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It’s 6 p.m. Friday and just as you get ready to leave, the phone rings. Suzie, an hourly employee in one of your company’s manufacturing plants, tells you, the director of human resources, that she has to talk to someone.
“Please don’t tell anyone I’ve called. I just know my boss will fire me. It’s Bob—he tells us we’re not working hard enough and we could lose our jobs if we don’t work harder. He says we have to come in early and stay late, but he won’t let us clock in until 9 a.m., and makes us clock out at 5 p.m., even though we are working before and after those hours. We don’t mind working hard but we ought to get paid. He told us if you don’t like it there’s the door. I like my job. I can’t afford to go anywhere else. I don’t like to complain but this isn’t fair. Some people have talked about going to a lawyer. I don’t think you want a lawsuit. We just want to get paid.”
You assure her you’ll look into her complaint right away. After completing your investigation the results are clear: Since Bob joined the company six months ago, at least 30 employees have been working off the clock. You call your in-house counsel and tell him the bad news.
While you both agree that Bob should be fired and the off-the-clock work must stop immediately, you can’t decide what to do about back wages. He thinks the best thing to do is fix it going forward. He thinks the employees will exaggerate their back wages and then sue for even more money. You think they’ll sue if you don’t pay them. It’s a stalemate. What do you do?
Every year, more employers find themselves confronted with individual and class claims under the Fair Labor Standards Act (FLSA) and state wage-and-hour laws. In 2007 alone, more than 7,300 FLSA claims were filed in federal district court.
In response, employers have rushed to audit their compensation practices, often discovering violations. Employers then struggle to remedy any violations without prematurely alerting employees and triggering the type of lawsuit the audit was designed to prevent.
Employers have used a variety of remedial measures to correct violations including, in the most serious cases, the time-tested strategy for eliminating employment claims: a release of claims. Unfortunately, some employers have been shocked to learn that these releases are unenforceable and have been left to ponder the question “what is an employer to do when it discovers a clear FLSA violation and thinks a lawsuit is imminent?”
High-risk problems call for unconventional solutions. One such solution, increasingly employed by forward-thinking employers, is a voluntary compliance agreement with the U.S. Department of Labor, Wage and Hour Division (DOL).
You Want Me To Do What?
In the past, when I have suggested that clients consider approaching the DOL to self-disclose FLSA violations, my advice has been met with disbelief and occasional questions about my sanity. As business people, we’ve been trained to mistrust the government; the thought of voluntarily disclosing violations to the DOL and asking for assistance is contrary to our experience, honed instincts and collective business wisdom regarding the federal government.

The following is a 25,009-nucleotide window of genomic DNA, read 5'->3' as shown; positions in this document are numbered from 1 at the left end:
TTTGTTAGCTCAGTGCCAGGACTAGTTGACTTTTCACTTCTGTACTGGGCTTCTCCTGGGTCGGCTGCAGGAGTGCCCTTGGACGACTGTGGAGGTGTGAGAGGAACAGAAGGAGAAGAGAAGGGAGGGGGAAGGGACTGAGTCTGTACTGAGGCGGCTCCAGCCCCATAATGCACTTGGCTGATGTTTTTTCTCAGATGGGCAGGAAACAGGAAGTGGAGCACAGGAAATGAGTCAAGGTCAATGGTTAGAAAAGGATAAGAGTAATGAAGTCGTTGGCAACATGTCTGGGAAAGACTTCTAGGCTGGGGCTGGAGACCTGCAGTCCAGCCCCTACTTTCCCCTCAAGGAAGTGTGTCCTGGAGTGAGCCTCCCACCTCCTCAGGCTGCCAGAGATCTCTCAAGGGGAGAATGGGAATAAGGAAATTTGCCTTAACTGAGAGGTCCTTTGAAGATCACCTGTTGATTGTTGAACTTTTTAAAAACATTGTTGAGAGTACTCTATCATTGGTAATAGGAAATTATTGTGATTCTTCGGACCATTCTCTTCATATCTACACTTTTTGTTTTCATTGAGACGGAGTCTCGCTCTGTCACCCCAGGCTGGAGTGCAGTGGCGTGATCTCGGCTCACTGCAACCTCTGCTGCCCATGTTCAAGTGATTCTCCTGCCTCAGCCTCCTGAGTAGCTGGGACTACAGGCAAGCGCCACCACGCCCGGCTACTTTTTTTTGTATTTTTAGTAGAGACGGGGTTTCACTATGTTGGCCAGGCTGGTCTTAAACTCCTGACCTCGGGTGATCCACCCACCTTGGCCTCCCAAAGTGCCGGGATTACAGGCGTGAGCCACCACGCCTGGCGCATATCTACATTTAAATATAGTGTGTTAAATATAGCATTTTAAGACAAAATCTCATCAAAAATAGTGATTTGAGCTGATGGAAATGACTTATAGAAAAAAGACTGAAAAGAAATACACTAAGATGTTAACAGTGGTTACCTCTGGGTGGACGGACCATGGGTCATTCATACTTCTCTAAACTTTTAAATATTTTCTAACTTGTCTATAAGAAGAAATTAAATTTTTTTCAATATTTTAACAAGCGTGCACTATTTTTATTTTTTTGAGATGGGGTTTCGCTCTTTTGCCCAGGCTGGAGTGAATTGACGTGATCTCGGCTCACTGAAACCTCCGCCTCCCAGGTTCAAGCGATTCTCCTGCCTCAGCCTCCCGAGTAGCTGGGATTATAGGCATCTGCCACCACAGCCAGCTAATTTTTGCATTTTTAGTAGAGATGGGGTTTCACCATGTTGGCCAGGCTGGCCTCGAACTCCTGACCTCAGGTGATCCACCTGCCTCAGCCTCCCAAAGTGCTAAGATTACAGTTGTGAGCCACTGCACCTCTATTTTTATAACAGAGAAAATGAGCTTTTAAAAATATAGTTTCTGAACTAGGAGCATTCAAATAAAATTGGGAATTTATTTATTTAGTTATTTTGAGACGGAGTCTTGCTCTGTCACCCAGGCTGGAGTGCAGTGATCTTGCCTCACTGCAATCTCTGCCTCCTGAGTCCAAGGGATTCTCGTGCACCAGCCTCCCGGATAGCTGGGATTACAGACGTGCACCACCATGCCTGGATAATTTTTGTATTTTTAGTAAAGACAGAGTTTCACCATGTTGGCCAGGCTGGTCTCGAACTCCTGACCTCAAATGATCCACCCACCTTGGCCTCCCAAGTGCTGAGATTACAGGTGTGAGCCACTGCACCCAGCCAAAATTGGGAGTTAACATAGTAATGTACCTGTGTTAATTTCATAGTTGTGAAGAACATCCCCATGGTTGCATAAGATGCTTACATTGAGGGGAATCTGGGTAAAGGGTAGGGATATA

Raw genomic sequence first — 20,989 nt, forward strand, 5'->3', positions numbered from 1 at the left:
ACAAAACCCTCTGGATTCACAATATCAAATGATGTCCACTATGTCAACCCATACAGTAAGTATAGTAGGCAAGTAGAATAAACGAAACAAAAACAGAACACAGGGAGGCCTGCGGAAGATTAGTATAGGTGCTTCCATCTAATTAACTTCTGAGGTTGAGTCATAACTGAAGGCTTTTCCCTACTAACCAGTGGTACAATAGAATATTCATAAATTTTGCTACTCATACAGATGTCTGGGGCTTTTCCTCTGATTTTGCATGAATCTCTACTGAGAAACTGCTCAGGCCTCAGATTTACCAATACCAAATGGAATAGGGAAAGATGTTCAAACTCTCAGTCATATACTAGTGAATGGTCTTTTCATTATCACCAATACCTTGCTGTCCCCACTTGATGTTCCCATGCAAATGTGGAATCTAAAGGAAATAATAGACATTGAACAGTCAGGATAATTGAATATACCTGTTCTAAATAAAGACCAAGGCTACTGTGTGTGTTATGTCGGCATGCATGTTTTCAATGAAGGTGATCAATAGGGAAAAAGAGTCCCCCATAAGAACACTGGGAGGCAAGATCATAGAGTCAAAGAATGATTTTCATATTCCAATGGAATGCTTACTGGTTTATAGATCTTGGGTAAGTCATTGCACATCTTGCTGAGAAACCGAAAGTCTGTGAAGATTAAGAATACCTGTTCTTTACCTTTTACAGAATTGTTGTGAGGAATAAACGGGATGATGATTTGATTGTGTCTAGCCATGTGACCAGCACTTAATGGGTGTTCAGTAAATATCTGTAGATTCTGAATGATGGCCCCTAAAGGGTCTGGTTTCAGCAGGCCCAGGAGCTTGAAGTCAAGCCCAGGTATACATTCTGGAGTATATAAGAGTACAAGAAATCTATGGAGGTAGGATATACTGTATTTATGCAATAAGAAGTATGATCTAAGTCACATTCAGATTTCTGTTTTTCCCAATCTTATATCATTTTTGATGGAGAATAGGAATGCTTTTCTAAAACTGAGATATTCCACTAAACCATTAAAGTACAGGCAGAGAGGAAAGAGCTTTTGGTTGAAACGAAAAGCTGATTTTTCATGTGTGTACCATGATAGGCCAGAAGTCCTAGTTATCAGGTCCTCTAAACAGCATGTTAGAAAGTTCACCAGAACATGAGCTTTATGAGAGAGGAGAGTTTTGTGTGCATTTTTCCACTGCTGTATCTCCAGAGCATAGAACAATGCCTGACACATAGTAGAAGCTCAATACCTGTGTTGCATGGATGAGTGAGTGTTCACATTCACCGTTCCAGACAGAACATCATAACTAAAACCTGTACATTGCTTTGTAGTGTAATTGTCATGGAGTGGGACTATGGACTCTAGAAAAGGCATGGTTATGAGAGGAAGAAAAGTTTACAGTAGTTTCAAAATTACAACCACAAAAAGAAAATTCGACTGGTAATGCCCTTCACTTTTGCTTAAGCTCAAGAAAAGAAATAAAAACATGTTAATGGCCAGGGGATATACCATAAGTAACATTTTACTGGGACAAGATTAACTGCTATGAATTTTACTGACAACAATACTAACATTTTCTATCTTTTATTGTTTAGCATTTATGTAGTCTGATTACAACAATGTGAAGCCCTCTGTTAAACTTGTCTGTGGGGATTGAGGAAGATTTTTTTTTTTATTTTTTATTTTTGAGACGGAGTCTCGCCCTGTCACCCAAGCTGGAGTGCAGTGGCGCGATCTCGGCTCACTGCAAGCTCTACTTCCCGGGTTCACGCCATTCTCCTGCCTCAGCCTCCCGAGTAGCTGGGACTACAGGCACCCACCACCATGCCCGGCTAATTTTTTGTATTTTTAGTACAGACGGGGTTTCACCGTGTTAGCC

Understandably, employers often worry that if they invite DOL officials in the door, they might overstay their welcome and broaden their inquiry to other matters. While that’s a legitimate concern, in my experience DOL officials are committed to working cooperatively with compliance-minded employers and typically will not expand an inquiry into other matters unless they receive a complaint from an employee.
Nevertheless, approaching the DOL is not for the faint of heart. Indeed, it is not unlike the biblical story of Daniel’s trip into the lion’s den. Fortunately, that story had a happy ending, and numerous employers have likewise discovered that you can walk into a den of regulators and come back alive and ahead in the race toward compliance.
Why Turn Myself In?
A voluntary compliance agreement offers an important advantage unavailable in private negotiations—the DOL can negotiate a valid release of affected employees’ claims. An employer cannot.
The second important benefit of a voluntary compliance agreement is that the DOL will generally only seek to recover two years of back wages instead of three years and it will not seek liquidated damages (under the FLSA, equal to back wages), attorneys’ fees or interest. In contrast, in private litigation, a plaintiffs’ attorney will ordinarily pursue a willful violation and three years of back wages, an equal amount in liquidated damages and attorneys’ fees.
Thus, a settlement with the DOL may involve less than a third of the potential liability an employer might otherwise face in private litigation. An added advantage for affected employers is that the DOL does not seek any kind of contingency fee or portion of employees’ back-wage recoveries.
Not for Everyone
In recent years, the DOL has focused resources on providing employers with compliance assistance.